Talk proper English.

Firstly everyone learns English at schools that require English. Many get bogged down by British, American, Canadian or Australian English. Let’s not worry about all that political nonsense. Have a laugh (some banter, perhaps) but the purpose of language is to communicate. Ideally, to talk or write and make positive relations. Friendship, trade, agreements over disagreements, treaties, and so on all need clear communication.

Scots (as a language or dialect) is close to English. Click the blue and try reading if you’re unsure. Scots aften haes tha wird order He turnt oot tha licht an na He turnt tha licht oot an Gie me hit an na Gie hit til me. Easy, innit?! (Isn’t it?!) Try reading Trainspotting by Irvine Welsh.

“Thir must be less tae life than this” ― Irvine Welsh, Trainspotting

Then there’s Frissian. No that isn’t the name of a dog breed (well, at least I don’t think it is). This language is nattered (spoken) across the Netherlands, Denmark and Germany. 80% of the lexical likeness with English. You’re welcome/Wolkom/Wäljkiimen/Wäilkuumen. Since the 1500s Dutch has dominated the region, alongside flooding and loss of land. You’ll be hard-pressed to find a speaker but there are around 475,000 left… crack on!

Fear not, Dutch is also very close to English. Een probleem? Not at all, not a problem. So, have a crack at Afrikaans, which is heavily-based on its Dutch father language. Or, pick up German, because English and German are both Proto-German. Be creative and walk from a Netherlands huis to Germany. You can use the word creatief with ease in the orange country and then efficiently switch back to kreativ in a Germany Haus. House rules: be polite. Head north to Norway and speak Norwegian, to experience some Norwegian – and you’ll soon notice the Vikings, Norsemen, and other Germanic tribes of the region headed over to England (then known as Englaland – meaning the land of the angles).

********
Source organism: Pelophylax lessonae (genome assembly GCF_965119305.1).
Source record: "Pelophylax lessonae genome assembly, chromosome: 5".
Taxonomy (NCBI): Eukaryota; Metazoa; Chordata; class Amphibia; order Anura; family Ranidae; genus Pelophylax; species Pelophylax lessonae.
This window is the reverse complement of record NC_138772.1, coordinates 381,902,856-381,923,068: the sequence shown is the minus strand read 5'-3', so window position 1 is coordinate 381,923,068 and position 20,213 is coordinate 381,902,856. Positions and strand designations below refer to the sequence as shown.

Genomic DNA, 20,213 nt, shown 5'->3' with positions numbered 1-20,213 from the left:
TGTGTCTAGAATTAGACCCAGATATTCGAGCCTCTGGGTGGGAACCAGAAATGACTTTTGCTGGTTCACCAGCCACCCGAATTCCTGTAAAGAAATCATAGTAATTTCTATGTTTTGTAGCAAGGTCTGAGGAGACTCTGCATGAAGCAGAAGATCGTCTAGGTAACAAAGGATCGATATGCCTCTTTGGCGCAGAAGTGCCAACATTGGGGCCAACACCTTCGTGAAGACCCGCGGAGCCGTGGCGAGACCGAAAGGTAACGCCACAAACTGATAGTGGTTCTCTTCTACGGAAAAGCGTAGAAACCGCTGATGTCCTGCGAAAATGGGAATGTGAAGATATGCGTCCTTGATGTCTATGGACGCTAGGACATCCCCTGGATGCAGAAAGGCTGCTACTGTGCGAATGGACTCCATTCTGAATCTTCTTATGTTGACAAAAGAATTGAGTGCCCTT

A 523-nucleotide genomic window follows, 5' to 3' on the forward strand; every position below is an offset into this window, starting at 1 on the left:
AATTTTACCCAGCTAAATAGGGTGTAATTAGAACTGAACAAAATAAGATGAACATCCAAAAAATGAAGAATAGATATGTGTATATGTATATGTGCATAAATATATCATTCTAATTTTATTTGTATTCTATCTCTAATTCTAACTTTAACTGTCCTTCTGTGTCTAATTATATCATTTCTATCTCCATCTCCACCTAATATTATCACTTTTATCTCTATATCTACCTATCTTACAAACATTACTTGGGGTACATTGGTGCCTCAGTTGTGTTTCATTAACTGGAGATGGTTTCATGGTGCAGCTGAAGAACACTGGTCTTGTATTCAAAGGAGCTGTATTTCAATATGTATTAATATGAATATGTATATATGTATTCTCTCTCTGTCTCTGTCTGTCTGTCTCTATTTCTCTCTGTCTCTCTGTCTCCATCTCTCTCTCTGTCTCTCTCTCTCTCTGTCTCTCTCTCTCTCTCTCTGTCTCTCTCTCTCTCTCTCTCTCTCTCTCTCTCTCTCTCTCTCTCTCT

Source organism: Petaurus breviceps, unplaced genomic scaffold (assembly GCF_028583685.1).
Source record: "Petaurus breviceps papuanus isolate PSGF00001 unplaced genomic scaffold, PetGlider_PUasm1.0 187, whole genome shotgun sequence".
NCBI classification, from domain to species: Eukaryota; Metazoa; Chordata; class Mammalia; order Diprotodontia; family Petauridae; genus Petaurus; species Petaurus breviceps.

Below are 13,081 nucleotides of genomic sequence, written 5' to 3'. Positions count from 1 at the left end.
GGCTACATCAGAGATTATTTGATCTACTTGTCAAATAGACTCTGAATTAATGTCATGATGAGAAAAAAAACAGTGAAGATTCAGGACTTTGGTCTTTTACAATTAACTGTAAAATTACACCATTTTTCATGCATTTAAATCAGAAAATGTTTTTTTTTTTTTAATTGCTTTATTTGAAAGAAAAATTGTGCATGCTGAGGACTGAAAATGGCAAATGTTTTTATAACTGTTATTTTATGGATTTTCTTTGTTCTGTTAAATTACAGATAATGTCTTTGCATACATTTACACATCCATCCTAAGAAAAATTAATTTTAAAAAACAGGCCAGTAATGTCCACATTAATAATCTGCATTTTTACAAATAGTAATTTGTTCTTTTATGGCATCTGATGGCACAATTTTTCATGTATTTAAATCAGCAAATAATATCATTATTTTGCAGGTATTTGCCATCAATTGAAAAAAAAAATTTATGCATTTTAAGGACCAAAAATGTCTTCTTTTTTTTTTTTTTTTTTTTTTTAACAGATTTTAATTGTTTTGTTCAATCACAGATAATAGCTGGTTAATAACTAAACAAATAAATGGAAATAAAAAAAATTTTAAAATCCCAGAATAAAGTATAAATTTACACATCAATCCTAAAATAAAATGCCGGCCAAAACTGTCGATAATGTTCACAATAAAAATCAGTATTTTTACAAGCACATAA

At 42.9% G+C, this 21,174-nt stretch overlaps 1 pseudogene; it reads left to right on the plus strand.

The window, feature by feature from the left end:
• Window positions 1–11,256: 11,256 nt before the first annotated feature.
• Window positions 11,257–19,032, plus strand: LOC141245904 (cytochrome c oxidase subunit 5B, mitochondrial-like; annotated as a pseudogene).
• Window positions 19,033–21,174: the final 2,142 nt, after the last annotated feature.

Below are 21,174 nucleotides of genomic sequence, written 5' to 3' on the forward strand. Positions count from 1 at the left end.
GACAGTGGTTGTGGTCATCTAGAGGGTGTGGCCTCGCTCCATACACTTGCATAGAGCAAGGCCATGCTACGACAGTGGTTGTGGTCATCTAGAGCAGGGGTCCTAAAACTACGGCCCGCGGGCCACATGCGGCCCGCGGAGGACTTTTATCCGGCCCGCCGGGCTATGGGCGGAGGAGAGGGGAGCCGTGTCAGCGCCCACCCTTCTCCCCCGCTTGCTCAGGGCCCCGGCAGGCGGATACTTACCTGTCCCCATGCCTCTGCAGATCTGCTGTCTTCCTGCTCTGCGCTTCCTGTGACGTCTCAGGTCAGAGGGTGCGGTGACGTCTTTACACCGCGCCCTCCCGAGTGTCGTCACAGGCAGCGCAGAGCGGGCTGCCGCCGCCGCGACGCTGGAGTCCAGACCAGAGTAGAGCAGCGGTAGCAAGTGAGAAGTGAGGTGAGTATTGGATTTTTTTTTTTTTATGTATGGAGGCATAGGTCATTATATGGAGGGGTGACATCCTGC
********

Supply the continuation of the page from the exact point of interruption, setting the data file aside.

Even French has added around 27% of its words into English, in various shapes and forms. So, here you are learning one of Europe’s most evolved and evolving languages that has spread to almost every corner of our fair world. Below here you’ll find some useful things to learn.

Useful things/tips to learn:

#1 Audio books. See below. Books read by people, for people. Surprisingly good ways to read on the go. Well Remembered Days, written by Arthur Matthews, but read by Frank Kelly (Father Jack from Father Ted) is a great exposure to Irish (Ireland, where they often speak English) culture and accents.

well

#2 Books. These are the best things ever. They’re diverse and they’re almost everywhere. Read one, pass it on. Read another, share it. Read a great one, keep it on your shelf to read again. Recommended authors include Michael Crichton (Jurassic Park/Timeline), Roald Dahl (The BFG/Matilda), JK Rowling (Harry Potter series), Janet and Allan Ahlberg (Funnybones), Eric Carle (The Very Hungry Caterpillar). Comic books, graphic novels, audiobooks, and even short stories in newspaper serials can all add up to the book experience. What are you reading next? Feel free to ask me for suggestions.

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“I have a passion for teaching kids to become readers, to become comfortable with a book, not daunted. Books shouldn’t be daunting, they should be funny, exciting and wonderful; and learning to be a reader gives a terrific advantage.” – Roald Dahl, writer, former pilot of a Hurricane fighter, and conjuror of dreams.

#3 Music. See Blog post about music, mostly.  Or BBC 6 Music.

 

(#1 added 29/8/2020; #2 added 29/8/2020; #3 kind of added 1/10/2020)